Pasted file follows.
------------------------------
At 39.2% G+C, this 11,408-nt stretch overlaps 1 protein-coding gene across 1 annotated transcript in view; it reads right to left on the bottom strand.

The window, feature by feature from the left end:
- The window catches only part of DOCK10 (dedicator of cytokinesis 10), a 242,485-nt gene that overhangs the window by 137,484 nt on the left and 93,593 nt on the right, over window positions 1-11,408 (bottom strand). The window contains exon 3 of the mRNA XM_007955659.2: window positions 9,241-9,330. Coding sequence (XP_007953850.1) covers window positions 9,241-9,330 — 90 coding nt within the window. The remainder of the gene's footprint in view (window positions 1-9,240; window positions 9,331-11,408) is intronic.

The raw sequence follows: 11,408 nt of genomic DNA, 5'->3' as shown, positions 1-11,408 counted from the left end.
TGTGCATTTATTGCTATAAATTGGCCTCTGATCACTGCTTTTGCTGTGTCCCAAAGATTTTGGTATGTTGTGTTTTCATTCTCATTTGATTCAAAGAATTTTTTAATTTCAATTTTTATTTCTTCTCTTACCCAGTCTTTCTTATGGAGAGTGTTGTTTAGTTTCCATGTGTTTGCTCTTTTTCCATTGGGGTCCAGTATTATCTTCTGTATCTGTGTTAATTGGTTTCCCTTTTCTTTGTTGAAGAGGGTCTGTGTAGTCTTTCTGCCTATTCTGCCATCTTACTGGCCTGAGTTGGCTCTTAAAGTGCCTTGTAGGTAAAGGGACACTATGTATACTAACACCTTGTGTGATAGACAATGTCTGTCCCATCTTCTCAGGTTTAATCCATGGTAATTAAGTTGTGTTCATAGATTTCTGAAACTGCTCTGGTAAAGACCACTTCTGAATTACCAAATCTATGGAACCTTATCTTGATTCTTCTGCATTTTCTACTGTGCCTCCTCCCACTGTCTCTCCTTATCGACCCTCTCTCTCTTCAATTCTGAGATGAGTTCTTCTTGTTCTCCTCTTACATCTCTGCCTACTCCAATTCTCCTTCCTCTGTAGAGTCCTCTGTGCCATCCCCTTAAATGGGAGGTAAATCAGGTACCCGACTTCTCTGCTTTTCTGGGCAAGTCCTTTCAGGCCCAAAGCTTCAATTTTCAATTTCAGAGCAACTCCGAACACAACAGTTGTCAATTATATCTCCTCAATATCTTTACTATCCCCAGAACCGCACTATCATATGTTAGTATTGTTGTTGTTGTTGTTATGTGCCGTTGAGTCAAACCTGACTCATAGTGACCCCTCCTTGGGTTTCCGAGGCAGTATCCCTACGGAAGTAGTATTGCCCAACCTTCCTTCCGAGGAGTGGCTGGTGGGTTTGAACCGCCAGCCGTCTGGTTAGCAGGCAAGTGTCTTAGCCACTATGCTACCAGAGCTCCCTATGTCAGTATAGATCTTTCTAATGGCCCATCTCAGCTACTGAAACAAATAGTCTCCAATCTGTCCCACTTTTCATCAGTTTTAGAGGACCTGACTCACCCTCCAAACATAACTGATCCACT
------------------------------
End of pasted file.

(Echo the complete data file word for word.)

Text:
At 39.2% G+C, this 11,408-nt stretch overlaps 1 protein-coding gene across 1 annotated transcript in view; it reads right to left on the bottom strand.

The window, feature by feature from the left end:
- The window catches only part of DOCK10 (dedicator of cytokinesis 10), a 242,485-nt gene that overhangs the window by 137,484 nt on the left and 93,593 nt on the right, over window positions 1-11,408 (bottom strand). The window contains exon 3 of the mRNA XM_007955659.2: window positions 9,241-9,330. Coding sequence (XP_007953850.1) covers window positions 9,241-9,330 — 90 coding nt within the window. The remainder of the gene's footprint in view (window positions 1-9,240; window positions 9,331-11,408) is intronic.

The raw sequence follows: 11,408 nt of genomic DNA, 5'->3' as shown, positions 1-11,408 counted from the left end.
TGTGCATTTATTGCTATAAATTGGCCTCTGATCACTGCTTTTGCTGTGTCCCAAAGATTTTGGTATGTTGTGTTTTCATTCTCATTTGATTCAAAGAATTTTTTAATTTCAATTTTTATTTCTTCTCTTACCCAGTCTTTCTTATGGAGAGTGTTGTTTAGTTTCCATGTGTTTGCTCTTTTTCCATTGGGGTCCAGTATTATCTTCTGTATCTGTGTTAATTGGTTTCCCTTTTCTTTGTTGAAGAGGGTCTGTGTAGTCTTTCTGCCTATTCTGCCATCTTACTGGCCTGAGTTGGCTCTTAAAGTGCCTTGTAGGTAAAGGGACACTATGTATACTAACACCTTGTGTGATAGACAATGTCTGTCCCATCTTCTCAGGTTTAATCCATGGTAATTAAGTTGTGTTCATAGATTTCTGAAACTGCTCTGGTAAAGACCACTTCTGAATTACCAAATCTATGGAACCTTATCTTGATTCTTCTGCATTTTCTACTGTGCCTCCTCCCACTGTCTCTCCTTATCGACCCTCTCTCTCTTCAATTCTGAGATGAGTTCTTCTTGTTCTCCTCTTACATCTCTGCCTACTCCAATTCTCCTTCCTCTGTAGAGTCCTCTGTGCCATCCCCTTAAATGGGAGGTAAATCAGGTACCCGACTTCTCTGCTTTTCTGGGCAAGTCCTTTCAGGCCCAAAGCTTCAATTTTCAATTTCAGAGCAACTCCGAACACAACAGTTGTCAATTATATCTCCTCAATATCTTTACTATCCCCAGAACCGCACTATCATATGTTAGTATTGTTGTTGTTGTTGTTATGTGCCGTTGAGTCAAACCTGACTCATAGTGACCCCTCCTTGGGTTTCCGAGGCAGTATCCCTACGGAAGTAGTATTGCCCAACCTTCCTTCCGAGGAGTGGCTGGTGGGTTTGAACCGCCAGCCGTCTGGTTAGCAGGCAAGTGTCTTAGCCACTATGCTACCAGAGCTCCCTATGTCAGTATAGATCTTTCTAATGGCCCATCTCAGCTACTGAAACAAATAGTCTCCAATCTGTCCCACTTTTCATCAGTTTTAGAGGACCTGACTCACCCTCCAAACATAACTGATCCACT